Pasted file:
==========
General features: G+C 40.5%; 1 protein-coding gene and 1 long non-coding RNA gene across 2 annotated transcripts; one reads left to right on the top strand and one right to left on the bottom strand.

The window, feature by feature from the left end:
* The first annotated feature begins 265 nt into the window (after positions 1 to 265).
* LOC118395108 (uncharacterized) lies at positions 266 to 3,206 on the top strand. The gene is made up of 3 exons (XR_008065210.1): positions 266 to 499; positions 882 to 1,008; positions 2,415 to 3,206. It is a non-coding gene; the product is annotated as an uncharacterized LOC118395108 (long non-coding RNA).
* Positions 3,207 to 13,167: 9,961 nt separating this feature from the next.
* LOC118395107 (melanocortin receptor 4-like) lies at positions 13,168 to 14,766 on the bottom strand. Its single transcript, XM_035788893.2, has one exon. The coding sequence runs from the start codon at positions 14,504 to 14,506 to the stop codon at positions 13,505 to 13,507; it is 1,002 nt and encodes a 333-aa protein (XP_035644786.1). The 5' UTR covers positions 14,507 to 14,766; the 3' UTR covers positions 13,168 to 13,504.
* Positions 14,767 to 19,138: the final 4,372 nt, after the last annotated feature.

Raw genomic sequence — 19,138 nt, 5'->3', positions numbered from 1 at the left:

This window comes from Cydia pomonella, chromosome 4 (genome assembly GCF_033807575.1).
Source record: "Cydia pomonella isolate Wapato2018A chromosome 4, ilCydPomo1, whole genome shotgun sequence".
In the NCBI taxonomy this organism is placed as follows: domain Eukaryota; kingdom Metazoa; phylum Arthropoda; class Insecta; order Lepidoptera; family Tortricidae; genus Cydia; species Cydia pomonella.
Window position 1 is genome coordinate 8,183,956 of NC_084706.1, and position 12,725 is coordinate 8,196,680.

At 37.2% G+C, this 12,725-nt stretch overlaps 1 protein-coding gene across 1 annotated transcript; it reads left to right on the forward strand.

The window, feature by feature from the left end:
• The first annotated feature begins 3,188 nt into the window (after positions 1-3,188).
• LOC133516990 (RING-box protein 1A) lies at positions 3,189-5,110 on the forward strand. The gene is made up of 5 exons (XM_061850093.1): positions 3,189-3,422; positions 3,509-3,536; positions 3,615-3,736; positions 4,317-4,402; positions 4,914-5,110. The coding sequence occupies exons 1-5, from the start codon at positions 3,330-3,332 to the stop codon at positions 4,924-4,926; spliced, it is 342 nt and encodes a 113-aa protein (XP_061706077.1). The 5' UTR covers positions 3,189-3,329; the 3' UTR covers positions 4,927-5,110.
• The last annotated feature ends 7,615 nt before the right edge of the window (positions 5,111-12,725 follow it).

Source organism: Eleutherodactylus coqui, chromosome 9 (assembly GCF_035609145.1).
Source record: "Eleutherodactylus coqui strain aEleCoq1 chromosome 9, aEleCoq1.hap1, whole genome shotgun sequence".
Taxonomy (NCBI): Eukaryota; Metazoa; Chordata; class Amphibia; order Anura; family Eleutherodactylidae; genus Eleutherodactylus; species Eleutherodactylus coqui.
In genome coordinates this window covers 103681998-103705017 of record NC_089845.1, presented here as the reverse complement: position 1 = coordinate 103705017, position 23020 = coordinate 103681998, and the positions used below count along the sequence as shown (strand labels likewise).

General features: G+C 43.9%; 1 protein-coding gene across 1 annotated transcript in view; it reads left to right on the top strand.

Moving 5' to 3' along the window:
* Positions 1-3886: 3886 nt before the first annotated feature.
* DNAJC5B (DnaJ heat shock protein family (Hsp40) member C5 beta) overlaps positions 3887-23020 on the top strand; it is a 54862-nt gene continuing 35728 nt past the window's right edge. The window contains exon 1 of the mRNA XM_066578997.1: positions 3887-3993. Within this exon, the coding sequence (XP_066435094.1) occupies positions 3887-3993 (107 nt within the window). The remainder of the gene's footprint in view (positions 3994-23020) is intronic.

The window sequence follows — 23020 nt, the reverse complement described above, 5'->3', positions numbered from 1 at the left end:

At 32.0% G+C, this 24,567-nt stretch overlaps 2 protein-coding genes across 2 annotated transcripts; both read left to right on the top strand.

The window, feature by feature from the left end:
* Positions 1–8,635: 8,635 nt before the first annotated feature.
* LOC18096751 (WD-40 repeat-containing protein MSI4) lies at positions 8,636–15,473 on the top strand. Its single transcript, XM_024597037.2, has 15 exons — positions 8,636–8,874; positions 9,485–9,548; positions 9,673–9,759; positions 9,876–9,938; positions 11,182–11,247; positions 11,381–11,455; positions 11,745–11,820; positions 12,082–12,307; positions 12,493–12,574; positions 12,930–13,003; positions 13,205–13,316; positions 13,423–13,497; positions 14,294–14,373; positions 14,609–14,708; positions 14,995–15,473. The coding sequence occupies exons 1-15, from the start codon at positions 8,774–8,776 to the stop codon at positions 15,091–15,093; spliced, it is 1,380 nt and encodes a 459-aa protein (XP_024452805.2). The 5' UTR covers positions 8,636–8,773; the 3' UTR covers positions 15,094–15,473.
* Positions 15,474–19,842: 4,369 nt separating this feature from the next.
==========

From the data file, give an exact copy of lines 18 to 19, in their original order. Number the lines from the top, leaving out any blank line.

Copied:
Source organism: Eleutherodactylus coqui, chromosome 9 (assembly GCF_035609145.1).
Source record: "Eleutherodactylus coqui strain aEleCoq1 chromosome 9, aEleCoq1.hap1, whole genome shotgun sequence".